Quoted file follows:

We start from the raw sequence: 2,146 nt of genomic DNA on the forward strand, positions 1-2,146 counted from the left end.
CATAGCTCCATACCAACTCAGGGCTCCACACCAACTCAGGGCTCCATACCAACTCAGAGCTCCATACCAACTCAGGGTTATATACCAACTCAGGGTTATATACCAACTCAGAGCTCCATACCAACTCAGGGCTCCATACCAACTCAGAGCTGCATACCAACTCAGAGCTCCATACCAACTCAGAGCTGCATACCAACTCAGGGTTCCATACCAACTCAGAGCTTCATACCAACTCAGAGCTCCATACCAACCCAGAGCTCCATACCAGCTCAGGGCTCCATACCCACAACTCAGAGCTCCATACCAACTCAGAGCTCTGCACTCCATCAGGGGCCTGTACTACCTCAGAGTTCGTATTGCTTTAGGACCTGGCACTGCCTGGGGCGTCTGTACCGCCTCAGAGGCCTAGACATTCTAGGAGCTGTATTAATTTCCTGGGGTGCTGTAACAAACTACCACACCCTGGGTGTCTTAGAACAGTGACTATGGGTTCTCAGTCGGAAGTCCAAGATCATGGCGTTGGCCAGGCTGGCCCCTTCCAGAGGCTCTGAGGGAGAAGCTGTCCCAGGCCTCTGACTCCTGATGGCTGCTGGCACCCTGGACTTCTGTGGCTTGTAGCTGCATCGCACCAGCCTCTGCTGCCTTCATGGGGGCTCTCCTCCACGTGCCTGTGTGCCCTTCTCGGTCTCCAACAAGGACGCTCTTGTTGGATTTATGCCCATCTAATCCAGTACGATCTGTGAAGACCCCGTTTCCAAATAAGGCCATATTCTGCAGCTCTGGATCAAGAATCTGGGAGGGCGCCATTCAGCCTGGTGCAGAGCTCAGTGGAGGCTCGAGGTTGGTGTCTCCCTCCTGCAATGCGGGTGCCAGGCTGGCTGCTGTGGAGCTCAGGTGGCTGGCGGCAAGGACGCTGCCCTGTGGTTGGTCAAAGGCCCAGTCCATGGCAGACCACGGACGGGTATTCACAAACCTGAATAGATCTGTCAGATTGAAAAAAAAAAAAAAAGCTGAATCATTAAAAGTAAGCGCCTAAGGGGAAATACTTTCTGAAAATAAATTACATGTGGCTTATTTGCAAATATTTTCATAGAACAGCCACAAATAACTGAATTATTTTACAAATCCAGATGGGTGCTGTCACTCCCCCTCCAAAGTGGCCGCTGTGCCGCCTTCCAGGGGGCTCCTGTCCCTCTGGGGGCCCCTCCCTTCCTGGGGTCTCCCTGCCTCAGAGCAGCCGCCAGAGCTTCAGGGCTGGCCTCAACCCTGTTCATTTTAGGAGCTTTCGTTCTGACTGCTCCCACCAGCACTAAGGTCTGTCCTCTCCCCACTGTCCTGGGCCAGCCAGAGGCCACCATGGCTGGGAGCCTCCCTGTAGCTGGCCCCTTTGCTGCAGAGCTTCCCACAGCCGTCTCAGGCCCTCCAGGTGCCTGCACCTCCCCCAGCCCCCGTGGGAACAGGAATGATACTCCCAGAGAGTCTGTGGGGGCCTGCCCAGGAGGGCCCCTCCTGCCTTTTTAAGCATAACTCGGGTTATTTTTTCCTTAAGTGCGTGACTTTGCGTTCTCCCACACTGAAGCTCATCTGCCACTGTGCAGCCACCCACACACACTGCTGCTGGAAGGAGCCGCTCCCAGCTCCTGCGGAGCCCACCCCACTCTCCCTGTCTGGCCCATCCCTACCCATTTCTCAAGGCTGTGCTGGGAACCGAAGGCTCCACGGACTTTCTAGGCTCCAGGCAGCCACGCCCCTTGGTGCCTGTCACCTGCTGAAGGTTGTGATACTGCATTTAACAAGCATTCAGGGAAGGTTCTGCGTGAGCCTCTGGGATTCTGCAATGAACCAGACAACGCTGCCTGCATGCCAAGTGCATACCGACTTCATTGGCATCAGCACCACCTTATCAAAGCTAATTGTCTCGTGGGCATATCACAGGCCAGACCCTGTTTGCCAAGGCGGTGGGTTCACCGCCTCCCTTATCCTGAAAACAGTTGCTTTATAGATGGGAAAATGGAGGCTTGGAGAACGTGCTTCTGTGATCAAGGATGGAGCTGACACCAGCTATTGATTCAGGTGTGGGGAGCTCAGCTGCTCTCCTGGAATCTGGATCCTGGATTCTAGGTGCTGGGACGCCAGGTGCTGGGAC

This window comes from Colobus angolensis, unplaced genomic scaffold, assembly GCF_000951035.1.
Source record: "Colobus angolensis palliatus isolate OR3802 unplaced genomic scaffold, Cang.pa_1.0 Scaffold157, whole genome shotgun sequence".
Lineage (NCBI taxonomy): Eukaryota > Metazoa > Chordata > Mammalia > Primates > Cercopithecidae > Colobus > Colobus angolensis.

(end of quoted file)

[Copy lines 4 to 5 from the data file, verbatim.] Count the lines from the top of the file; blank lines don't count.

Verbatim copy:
Source record: "Colobus angolensis palliatus isolate OR3802 unplaced genomic scaffold, Cang.pa_1.0 Scaffold157, whole genome shotgun sequence".
Lineage (NCBI taxonomy): Eukaryota > Metazoa > Chordata > Mammalia > Primates > Cercopithecidae > Colobus > Colobus angolensis.